“For those who may not know, MN Original (mno) is a local arts series on tpt that showcases Minnesota visual and performing artists and features artists from all of the creative disciplines, and we have featured many hip-hop artists over the last five years,” Dianne Steinbach added. “The artists perform and talk about their art in their own words. Viewers always comment that what they love most about mno is that they discover artists they didn’t know existed and that they are amazed at how many cool creative people live here. MN Original is very much about bringing the artists who live and work here, to the attention of the audience. When the Current and mno decided to partner on a music special we agreed right away that the hip-hop work happening here is one of the most interesting art scenes in Minnesota. There is a lot of talent, diversity and history here, so let’s call it ‘The State of Hip Hop,’ meaning ‘Minnesota, the State of Hip Hop.’”

“We wanted to provide a forum to showcase hip hop, just like we would provide a forum showcasing any other art form currently active in our community,” said David Roth. “As a producer working with Legacy funds, I have an obligation to tell the story of culture in my area.”

Why are MPR and tpt telling this story?

One of the biggest questions that was raised at the community meeting was why MPR and tpt were the right media companies to start this conversation—or whether the conversation about the state of hip-hop in Minnesota should be started by any media company at all, as opposed to originating from within the community.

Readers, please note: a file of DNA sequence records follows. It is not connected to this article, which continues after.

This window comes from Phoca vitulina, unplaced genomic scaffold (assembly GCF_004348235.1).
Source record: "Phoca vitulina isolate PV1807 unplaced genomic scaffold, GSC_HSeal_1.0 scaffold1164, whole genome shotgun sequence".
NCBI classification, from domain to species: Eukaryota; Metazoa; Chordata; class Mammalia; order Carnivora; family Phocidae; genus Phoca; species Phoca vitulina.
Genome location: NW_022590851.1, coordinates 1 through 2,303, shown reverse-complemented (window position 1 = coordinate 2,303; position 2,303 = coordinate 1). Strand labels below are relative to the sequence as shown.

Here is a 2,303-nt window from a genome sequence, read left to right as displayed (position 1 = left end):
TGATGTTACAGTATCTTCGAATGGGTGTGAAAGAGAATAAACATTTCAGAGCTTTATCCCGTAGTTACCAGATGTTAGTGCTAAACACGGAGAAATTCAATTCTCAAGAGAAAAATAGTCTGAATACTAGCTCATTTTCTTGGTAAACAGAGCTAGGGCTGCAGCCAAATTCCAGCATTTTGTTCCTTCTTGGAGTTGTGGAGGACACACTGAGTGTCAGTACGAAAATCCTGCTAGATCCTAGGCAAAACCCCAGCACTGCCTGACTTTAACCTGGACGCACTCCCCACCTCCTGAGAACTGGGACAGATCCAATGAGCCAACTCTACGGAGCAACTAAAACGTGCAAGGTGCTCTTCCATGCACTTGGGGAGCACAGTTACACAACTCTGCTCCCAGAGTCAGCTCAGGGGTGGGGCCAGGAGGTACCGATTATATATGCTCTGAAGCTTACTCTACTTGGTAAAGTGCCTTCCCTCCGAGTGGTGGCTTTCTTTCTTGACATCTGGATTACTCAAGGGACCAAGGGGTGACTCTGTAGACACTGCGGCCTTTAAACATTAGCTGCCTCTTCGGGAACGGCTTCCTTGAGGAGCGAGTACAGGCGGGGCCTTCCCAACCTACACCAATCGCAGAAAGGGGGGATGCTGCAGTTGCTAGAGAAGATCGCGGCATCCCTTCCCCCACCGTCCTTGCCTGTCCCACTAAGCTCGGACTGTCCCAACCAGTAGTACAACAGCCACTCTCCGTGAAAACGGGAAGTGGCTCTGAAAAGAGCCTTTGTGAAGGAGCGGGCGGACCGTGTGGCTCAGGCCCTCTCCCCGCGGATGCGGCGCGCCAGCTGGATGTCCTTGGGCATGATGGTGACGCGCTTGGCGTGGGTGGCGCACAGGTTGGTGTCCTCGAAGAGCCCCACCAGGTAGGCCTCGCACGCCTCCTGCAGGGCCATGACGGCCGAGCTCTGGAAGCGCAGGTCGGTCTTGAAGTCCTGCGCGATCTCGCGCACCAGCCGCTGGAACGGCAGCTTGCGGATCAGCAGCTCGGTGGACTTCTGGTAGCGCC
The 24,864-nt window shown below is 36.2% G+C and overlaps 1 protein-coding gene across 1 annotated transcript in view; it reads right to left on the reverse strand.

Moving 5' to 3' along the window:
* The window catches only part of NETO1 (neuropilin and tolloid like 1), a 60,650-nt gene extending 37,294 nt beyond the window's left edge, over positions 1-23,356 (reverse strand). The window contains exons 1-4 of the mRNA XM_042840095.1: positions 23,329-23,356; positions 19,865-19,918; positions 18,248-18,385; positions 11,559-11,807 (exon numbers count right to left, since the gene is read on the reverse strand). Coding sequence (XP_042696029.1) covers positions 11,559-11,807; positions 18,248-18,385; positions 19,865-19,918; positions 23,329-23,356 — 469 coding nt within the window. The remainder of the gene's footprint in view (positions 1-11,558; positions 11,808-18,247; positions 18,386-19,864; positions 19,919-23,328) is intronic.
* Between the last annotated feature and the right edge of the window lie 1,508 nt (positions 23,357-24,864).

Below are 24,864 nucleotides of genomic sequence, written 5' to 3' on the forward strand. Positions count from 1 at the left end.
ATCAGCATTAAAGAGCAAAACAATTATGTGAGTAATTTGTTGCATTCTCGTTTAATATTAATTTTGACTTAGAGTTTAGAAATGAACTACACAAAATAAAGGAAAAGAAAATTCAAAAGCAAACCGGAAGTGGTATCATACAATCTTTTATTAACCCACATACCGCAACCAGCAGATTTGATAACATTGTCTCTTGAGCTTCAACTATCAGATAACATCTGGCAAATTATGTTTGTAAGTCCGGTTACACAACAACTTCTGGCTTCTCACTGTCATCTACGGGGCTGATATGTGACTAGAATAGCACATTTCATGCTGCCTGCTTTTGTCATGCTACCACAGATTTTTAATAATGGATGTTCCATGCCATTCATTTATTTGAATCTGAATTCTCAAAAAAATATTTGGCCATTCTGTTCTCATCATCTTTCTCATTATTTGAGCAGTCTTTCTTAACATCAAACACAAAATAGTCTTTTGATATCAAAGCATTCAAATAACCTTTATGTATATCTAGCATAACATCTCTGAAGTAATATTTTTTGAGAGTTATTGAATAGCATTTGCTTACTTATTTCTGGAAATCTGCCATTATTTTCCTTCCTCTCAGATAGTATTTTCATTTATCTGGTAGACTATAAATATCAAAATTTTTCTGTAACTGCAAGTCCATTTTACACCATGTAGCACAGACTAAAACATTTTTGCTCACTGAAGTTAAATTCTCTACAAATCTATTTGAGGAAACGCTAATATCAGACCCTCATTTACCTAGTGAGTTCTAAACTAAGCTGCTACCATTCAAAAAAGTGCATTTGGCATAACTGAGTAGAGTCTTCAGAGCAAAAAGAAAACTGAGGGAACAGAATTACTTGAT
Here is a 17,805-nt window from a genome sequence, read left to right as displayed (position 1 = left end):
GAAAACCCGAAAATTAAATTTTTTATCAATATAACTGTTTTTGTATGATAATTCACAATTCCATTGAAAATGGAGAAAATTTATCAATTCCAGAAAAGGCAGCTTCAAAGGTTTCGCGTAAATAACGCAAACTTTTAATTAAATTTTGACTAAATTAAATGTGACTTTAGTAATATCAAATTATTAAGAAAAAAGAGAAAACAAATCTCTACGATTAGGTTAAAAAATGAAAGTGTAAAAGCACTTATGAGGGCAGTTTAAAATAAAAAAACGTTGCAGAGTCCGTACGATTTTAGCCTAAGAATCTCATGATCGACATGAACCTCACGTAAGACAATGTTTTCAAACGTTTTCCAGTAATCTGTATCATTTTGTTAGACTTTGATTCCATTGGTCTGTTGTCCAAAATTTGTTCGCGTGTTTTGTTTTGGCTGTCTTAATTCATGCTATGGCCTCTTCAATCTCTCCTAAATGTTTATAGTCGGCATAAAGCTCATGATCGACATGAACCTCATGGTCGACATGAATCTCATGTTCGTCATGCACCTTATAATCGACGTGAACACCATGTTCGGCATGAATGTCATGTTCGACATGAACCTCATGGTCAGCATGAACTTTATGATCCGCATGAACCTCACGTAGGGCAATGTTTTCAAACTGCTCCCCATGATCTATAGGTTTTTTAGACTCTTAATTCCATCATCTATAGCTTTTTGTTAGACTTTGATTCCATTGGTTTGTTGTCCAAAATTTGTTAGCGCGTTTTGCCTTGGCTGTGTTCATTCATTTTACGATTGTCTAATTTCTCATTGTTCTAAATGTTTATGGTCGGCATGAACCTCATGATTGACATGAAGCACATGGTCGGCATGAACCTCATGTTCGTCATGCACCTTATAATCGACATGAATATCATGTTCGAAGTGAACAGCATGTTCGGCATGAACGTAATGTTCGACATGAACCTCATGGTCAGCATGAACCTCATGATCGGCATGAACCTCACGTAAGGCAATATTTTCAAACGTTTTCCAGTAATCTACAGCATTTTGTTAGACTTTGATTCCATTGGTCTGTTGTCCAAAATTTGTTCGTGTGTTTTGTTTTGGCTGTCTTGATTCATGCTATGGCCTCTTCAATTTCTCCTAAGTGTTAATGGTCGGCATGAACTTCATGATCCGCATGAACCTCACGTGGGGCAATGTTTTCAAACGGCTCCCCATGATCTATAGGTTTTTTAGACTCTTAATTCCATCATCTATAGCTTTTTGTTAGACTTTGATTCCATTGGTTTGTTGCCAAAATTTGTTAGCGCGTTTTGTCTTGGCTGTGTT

Hosts Andrea Swensson and Kevin Beacham

This is a complex issue and one that, as I previously mentioned, has resulted in more questions than answers for the planning team. But the conversation has also helped us to sharpen our goals (which we’ll get to very soon) and reflect on exactly what we can and should be offering to the community.

“As public media, we have this megaphone/spotlight that we can shine on our local culture and attempt to bring it to a wider audience,” Jim McGuinn said. “Hip hop in Minnesota is not simple—we won’t be able to cover every nuance and section of the community in one show. But if we can expose some of the leading musical figures and developing artists to a wider audience, we hope that this show can be a starting point for increased understanding and celebration of this vibrant culture.”

Through these discussions, we have learned that the name we initially chose for the event—The State of Hip Hop—created a sense of gravity and suggested a deeper and more philosophical goal for the event than was originally intended. Because of this, we will be changing the name of the May 10 event at the Fitzgerald to something that better represents our mission.